“Battletruck” (1982) combines these elements. Unlike most films of both genres, it is not filmed in Argentina, nor does it feature David Carradine. It was filmed in New Zealand, and the cast includes Michael Beck (best known for “Warriors” (1979) and “Xanadu” (1980), and who also appeared in “Megaforce”), Annie McEnroe (who appeared in “Snowbeast” (1977), a weird intersection of the 1970s crazes for ski resort movies and Bigfoot movies), and James Wainwright (who has been in a number of fairly good films, but I know him as Dutch from 1974’s “Killdozer”). John Ratzenberger, who would make his appearance as Cliff Clavin on the show “Cheers” later the same year, has a small but memorable part as Rusty, the mechanic and weaponsmith. (Fun fact! Ratzenberger is one of the most successful actors of all time in terms of box-office receipts.)

As a vehicle-based post-apocalypse film, “Battletruck” doesn’t quite measure up to classics like “Damnation Alley” (1977), but it’s a sincere film with sympathetic characters, and it tells its story without the outlandish nonsense of “Warriors Of The Wasteland”, aka “New Barbarians” (1983) and without the sexual assaults of movies like “Road Warrior” (1981) and “Postman” (which came out in 1997, but which is very much a throwback to the post-apocalypse films of the 1980s).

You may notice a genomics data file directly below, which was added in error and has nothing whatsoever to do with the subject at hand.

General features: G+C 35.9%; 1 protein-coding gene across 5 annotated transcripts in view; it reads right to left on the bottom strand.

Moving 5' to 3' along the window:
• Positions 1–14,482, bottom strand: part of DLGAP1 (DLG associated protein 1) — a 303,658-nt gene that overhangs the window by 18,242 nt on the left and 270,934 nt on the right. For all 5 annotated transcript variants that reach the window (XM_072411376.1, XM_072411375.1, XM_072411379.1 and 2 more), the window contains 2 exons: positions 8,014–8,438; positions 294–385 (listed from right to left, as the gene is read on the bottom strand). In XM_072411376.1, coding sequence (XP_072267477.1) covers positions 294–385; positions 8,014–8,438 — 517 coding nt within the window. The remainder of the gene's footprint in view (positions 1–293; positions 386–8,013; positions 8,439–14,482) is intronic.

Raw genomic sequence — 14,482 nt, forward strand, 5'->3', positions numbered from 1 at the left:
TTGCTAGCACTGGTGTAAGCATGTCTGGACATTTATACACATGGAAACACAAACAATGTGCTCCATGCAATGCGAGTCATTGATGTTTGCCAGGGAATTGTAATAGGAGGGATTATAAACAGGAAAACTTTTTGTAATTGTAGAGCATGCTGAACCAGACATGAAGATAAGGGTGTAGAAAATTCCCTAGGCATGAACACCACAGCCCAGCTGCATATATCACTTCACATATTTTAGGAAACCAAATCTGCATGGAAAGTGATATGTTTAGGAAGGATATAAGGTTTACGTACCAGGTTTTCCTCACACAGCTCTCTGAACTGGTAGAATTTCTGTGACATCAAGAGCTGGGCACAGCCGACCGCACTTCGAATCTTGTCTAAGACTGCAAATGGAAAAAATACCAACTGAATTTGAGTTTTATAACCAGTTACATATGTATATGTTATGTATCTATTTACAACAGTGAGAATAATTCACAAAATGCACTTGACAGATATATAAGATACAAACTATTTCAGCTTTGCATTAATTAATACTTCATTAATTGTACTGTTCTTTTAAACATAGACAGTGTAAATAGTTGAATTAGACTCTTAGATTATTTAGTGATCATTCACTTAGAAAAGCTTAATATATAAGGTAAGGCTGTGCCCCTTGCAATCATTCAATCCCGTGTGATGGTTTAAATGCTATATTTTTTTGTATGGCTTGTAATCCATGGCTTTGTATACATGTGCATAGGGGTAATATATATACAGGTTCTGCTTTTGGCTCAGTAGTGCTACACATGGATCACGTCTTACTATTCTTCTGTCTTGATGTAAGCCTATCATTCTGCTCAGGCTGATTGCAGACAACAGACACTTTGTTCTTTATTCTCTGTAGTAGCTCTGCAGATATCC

Monday, 2020-06-15

Antifa 1978: Blues Brothers

Filed under: Movies,Society — bblackmoor @ 10:07

I am thinking about making a series of these.

Friday, 2020-06-05

MyMedia under screen

Filed under: Linux,Movies,Software — bblackmoor @ 11:47

I use a Python application called MyMedia to stream videos from my Ubuntu media server to my Roku boxes.

I installed Ubuntu 20 yesterday. The painfully slow navigation problem (caused by the slow but inevitable deprecation of python 2) re-appeared, and I tried to re-create the fix. Initially, I just succeeded in preventing MyMedia from running at all.